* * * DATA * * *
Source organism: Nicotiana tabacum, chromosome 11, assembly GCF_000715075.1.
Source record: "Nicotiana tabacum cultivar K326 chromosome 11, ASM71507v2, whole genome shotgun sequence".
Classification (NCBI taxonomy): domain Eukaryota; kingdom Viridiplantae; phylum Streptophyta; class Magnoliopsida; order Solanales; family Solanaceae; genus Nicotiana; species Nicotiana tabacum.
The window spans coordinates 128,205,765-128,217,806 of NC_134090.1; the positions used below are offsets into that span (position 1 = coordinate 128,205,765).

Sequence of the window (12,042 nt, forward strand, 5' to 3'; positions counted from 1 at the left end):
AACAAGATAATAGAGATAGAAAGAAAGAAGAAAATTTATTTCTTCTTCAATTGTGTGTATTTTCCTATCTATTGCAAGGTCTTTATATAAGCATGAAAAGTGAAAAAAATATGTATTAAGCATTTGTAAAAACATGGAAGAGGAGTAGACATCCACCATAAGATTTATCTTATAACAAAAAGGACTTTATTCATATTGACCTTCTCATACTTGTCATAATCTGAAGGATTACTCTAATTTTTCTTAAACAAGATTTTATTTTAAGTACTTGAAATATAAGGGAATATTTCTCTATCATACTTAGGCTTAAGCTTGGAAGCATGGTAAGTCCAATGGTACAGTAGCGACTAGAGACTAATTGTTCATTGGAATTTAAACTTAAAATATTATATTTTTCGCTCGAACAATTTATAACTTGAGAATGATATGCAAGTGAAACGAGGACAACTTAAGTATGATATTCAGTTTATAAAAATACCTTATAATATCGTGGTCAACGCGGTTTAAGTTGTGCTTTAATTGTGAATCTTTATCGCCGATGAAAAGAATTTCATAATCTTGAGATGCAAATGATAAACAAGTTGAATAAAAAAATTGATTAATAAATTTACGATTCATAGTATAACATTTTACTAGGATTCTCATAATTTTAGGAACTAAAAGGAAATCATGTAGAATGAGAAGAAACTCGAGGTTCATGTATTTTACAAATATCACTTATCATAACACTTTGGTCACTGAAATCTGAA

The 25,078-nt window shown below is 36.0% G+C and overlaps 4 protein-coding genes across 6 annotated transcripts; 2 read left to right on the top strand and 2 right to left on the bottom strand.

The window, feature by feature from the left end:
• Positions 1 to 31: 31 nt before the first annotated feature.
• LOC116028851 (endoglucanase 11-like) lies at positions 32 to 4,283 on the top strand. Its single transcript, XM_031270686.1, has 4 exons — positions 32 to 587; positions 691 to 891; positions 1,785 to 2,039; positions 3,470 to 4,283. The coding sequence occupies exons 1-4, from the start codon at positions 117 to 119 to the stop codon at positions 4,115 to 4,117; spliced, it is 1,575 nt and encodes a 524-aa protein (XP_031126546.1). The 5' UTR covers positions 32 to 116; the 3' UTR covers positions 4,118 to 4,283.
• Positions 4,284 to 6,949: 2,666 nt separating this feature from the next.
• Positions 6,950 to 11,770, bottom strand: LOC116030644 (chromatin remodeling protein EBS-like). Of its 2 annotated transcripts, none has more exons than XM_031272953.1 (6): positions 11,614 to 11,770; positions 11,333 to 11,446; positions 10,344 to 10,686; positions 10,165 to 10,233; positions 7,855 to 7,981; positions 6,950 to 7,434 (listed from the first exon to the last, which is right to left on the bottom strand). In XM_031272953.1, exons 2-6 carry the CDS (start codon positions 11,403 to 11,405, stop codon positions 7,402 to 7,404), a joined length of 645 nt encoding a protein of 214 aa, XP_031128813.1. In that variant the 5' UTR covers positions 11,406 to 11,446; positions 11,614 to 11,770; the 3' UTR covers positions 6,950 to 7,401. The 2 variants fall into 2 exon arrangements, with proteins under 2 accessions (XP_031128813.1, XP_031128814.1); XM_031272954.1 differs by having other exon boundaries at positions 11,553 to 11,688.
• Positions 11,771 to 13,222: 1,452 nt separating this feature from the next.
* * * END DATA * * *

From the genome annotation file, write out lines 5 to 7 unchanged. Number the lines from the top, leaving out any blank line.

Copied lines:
Sequence of the window (12,042 nt, forward strand, 5' to 3'; positions counted from 1 at the left end):
AACAAGATAATAGAGATAGAAAGAAAGAAGAAAATTTATTTCTTCTTCAATTGTGTGTATTTTCCTATCTATTGCAAGGTCTTTATATAAGCATGAAAAGTGAAAAAAATATGTATTAAGCATTTGTAAAAACATGGAAGAGGAGTAGACATCCACCATAAGATTTATCTTATAACAAAAAGGACTTTATTCATATTGACCTTCTCATACTTGTCATAATCTGAAGGATTACTCTAATTTTTCTTAAACAAGATTTTATTTTAAGTACTTGAAATATAAGGGAATATTTCTCTATCATACTTAGGCTTAAGCTTGGAAGCATGGTAAGTCCAATGGTACAGTAGCGACTAGAGACTAATTGTTCATTGGAATTTAAACTTAAAATATTATATTTTTCGCTCGAACAATTTATAACTTGAGAATGATATGCAAGTGAAACGAGGACAACTTAAGTATGATATTCAGTTTATAAAAATACCTTATAATATCGTGGTCAACGCGGTTTAAGTTGTGCTTTAATTGTGAATCTTTATCGCCGATGAAAAGAATTTCATAATCTTGAGATGCAAATGATAAACAAGTTGAATAAAAAAATTGATTAATAAATTTACGATTCATAGTATAACATTTTACTAGGATTCTCATAATTTTAGGAACTAAAAGGAAATCATGTAGAATGAGAAGAAACTCGAGGTTCATGTATTTTACAAATATCACTTATCATAACACTTTGGTCACTGAAATCTGAA

The 25,078-nt window shown below is 36.0% G+C and overlaps 4 protein-coding genes across 6 annotated transcripts; 2 read left to right on the top strand and 2 right to left on the bottom strand.